What a wonderful afternoon I had with Hilary Newstead at the Intercontinental Westminster Hotel. I had been invited to review their Edible Garden afternoon tea, which was created to coincide with the Chelsea Flower Show.
Despite the fact that I spend innumerable hours teaching classes around English tea time (including cake or scone baking; tasting fine teas or looking at the history English tea time), it is quite rare for me to go “out to tea”. It was a real treat to review the Edible Garden Afternoon Tea at the Intercontinental , enjoy free flowing Laurent Perrier champagne and indulge in a glorious feast of exquisite garden-themed patisserie creations.
I took so many pictures – the food was just a feast for the eyes with the glass cloche centrepiece, under which our cakes nestled in a bed of dark (and edible) soil.
How did the food taste?
Fresh, delicious and as it should be! When I got down to tasting each little treat as it was presented, they were divine. The biggest winners for me were the miniature Chelsea Bun and the Garden Pea and Basil Tart. I normally avoid currents and dried fruits but this Chelsea Bun had been created by someone who understood what they were doing. There was almost more fruit than bun dough; the spicey, citrusy, moist fruit enveloped my tongue. Likewise the pea and basil tart; the burst of fresh baby peas exploding in my mouth.
The quality of the tea:
We drank some exceptionally good teas that were supplied by Jing Teas. I had a Second flush Darjeeling that had nectar-like qualities and Hilary had a superlative Japanese Green Sencha, about which she was very excited as she had not tried before.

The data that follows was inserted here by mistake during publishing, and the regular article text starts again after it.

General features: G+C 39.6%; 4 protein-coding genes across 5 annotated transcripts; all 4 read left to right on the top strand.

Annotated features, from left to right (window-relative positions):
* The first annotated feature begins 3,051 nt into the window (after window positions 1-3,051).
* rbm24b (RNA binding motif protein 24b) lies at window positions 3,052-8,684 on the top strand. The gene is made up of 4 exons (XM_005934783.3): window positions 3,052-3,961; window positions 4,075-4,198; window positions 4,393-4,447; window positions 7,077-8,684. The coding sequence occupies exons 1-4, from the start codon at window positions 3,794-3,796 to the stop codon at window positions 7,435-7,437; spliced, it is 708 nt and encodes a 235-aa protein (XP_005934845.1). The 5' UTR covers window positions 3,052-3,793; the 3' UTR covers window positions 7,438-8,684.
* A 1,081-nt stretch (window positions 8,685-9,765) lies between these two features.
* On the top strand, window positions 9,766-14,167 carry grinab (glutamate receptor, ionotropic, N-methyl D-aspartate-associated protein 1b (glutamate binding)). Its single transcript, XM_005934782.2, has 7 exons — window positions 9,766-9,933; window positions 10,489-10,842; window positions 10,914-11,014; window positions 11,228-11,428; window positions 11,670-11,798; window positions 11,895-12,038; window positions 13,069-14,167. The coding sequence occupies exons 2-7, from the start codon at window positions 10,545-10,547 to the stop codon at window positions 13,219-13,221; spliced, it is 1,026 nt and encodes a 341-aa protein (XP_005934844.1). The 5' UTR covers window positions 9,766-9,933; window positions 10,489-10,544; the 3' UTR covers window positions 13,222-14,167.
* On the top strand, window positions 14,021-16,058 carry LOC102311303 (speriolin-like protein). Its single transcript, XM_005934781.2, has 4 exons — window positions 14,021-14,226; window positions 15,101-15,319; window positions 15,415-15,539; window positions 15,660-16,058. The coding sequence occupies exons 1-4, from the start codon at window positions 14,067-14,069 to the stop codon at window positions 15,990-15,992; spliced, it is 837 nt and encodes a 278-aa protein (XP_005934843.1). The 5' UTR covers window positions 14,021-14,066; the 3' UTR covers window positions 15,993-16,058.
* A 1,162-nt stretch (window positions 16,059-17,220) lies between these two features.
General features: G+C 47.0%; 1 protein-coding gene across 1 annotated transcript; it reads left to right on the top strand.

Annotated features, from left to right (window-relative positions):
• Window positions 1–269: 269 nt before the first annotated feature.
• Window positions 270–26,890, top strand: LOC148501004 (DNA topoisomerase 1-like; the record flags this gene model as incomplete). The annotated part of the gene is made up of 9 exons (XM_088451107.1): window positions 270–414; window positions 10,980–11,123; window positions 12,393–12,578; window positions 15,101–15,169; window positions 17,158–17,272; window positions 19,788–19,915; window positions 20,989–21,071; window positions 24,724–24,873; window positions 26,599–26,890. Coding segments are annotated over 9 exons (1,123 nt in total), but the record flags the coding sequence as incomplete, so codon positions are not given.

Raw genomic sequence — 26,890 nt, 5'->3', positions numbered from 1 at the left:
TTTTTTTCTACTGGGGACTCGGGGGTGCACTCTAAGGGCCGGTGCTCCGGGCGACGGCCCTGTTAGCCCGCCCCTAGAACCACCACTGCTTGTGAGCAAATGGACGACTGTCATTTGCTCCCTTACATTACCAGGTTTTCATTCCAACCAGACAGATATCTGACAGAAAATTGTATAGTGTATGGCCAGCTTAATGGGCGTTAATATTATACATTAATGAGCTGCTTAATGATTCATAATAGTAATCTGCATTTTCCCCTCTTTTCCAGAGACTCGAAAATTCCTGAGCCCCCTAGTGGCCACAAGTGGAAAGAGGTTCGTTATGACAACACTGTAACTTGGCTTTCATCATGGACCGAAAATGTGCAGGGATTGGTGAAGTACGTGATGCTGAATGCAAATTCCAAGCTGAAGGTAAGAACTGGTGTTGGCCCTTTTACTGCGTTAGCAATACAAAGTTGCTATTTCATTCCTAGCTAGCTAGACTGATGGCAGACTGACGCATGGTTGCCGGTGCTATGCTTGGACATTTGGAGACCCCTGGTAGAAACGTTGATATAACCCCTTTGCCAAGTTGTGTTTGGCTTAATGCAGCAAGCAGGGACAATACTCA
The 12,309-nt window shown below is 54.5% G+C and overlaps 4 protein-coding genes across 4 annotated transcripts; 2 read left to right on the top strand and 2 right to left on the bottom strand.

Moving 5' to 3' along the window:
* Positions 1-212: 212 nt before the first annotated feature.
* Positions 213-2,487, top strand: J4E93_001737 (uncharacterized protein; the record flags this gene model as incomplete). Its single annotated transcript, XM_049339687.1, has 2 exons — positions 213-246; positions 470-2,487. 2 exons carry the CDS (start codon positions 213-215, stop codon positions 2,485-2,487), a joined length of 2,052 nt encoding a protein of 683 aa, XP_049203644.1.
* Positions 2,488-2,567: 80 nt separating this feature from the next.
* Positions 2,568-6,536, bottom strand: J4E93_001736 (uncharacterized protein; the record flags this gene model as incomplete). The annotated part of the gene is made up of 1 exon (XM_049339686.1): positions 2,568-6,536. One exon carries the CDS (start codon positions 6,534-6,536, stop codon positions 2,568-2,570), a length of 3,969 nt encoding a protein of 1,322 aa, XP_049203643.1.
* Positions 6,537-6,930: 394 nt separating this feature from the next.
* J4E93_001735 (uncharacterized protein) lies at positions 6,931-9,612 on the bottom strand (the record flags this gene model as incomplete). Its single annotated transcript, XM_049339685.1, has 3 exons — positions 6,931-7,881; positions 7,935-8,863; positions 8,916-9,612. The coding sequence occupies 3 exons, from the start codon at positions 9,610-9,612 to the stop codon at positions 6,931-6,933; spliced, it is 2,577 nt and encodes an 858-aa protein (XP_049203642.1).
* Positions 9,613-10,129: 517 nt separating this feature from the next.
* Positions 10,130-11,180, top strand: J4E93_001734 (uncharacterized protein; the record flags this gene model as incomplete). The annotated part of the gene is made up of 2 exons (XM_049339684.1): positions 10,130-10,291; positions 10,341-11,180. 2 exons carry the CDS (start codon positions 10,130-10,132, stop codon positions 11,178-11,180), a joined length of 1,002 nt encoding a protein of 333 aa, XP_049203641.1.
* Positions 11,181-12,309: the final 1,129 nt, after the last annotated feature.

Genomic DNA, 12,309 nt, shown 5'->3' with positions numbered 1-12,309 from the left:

The Hotel, the service and the presentation:
The hotel excelled in all the areas that mattered: superbly attentive waiters and bar staff who were knowledgeable and not at all officious; spotless and beautifully presented silverware and porcelain, comfortable chairs into which we could just sink whilst indulging ourselves.
The only negative I have, and this is more one of a personal dismay, is to question why it is necessary to go to such lengths to design cakes to no longer look like food. This is not to doubt the skills of the pastry chefs – their technical virtuosity was par excellence – but why is it is necessary? Nowadays afternoon tea seem to be a competition about who can ‘design’ the most ‘clever’ feast for the eyes.
I am with Sir Henry Cole on his theory of good design. He states that good design takes into account the intrinsic quality of the material being used. For example a woven piece of fabric into which a flower motif has been woven displays the virtuosity of the woven fabric whereas a flower design that is printed onto a fabric will not display the quality of the weave – the printed pattern is what is seen and nothing more.
Perhaps this is what I found difficult with this meal – I was being asked to admire the cleverness of the pastry chef in creating clever little concoctions such as a chocolate flower pot, a garden wall or edible earth. However the delights we feasted on were neither particular to the season during which we were eating it, nor could we see the qualities of the cake or pastry shining through the designed piece.
But this is one of my little bees that buzz around in my bonnet and a minor quibble. I shall definitely return. Thank you Intercontinental Westminster, for a truly exceptional and wonderful afternoon.